Matteo Allegretti studied Biological sciences at the University of Roma Tre where he also obtained his Master in Biochemistry of macromolecules with a thesis on lipid vesicles as cellular models in an origin-of-life scenario (Luisi group).
Due to his passion for membrane systems, borders between an internal and an external environment, he moved to the Max Planck Institute of Biophysics as PhD student to investigate the structure/function of membrane proteins using cryogenic electron microscopy (single particle analysis), in particular mitochondrial ATP-synthases (Kühlbrandt group). There he pioneered the use of the new direct electron detectors to understand the mechanism of action of molecular machines.
As postdoc he joined the European Molecular Biology Laboratory to investigate the architecture of membrane-embedded proteins directly in their cellular context (Beck group). His focus has been on the nuclear pore complex conformational adaptations and subsequent nuclear envelope remodelling upon environmental perturbations and protein knock-outs, using an integrative structural biology approach.
In the Laboratory of Molecular Biology (Cambridge) Matteo’s group will continue investigating the macromolecular basis of nuclear remodelling in health and disease with a focus on the interaction nucleus-cytoskeleton. The group will continue developing and using novel imaging technologies to describe the mechanisms which give rise to macromolecular and therefore cellular plasticity.
ÁLIA DOS SANTOS
I earned my bachelor’s degree in Biochemistry from the University of Lisbon in 2014, specialising in biophysical methods. During this time, I became interested in membrane protein complexes and joined the lab of Prof Kurt Drickamer at Imperial College London, as an ERASMUS student, to investigate the oligomerisation and stability of C-type lectins. After I graduated, I continued my research on transmembrane receptors in the lab of Professor Paula Booth at King’s College London.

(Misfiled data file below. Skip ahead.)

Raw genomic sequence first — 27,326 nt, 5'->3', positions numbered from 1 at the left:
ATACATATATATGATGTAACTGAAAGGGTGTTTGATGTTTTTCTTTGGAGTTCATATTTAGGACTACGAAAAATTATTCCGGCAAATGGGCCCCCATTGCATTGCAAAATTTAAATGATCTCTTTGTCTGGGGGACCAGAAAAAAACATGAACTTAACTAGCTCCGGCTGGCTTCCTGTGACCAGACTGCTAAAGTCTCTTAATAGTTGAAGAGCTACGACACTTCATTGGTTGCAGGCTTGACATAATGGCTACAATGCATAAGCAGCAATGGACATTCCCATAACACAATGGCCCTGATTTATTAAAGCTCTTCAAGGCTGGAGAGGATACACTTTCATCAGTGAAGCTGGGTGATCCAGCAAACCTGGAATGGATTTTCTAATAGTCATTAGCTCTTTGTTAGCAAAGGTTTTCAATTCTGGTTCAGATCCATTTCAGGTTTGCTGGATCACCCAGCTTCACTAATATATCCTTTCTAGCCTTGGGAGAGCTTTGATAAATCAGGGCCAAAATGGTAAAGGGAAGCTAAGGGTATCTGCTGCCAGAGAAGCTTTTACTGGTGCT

I began my PhD with Dr Christopher Toseland in 2015, at the University of Sheffield. Using Atomic Force Microscopy and Super-Resolution Microscopy, I studied how DNA repair pathways affect global nuclear mechanics emphasising the importance of chromatin organisation in the physical and mechanical properties of the organelle. I also investigated the role of molecular motors, such as Myosin VI, and associated partners in the spatial organisation of transcription and other nuclear processes.
I joined the lab of Dr Matteo Allegretti at the MRC-LMB as Postdoctoral researcher in early 2022. I am employing cryo-TEM and cryo-CLEM for the structural characterisation of nuclear envelope components in situ. I am also interested in nucleo-cytoskeletal coupling during confined cell migration and nuclear envelope repair in physiological and premature ageing.
Callum Ormsby is studying Biological Natural Science at the university of Cambridge. He has joined the lab to investigate nucleus-cytoskethon coupling in mammalian cells. At the same time he took the opportunity to learn Python with Alister Burt (Barford group).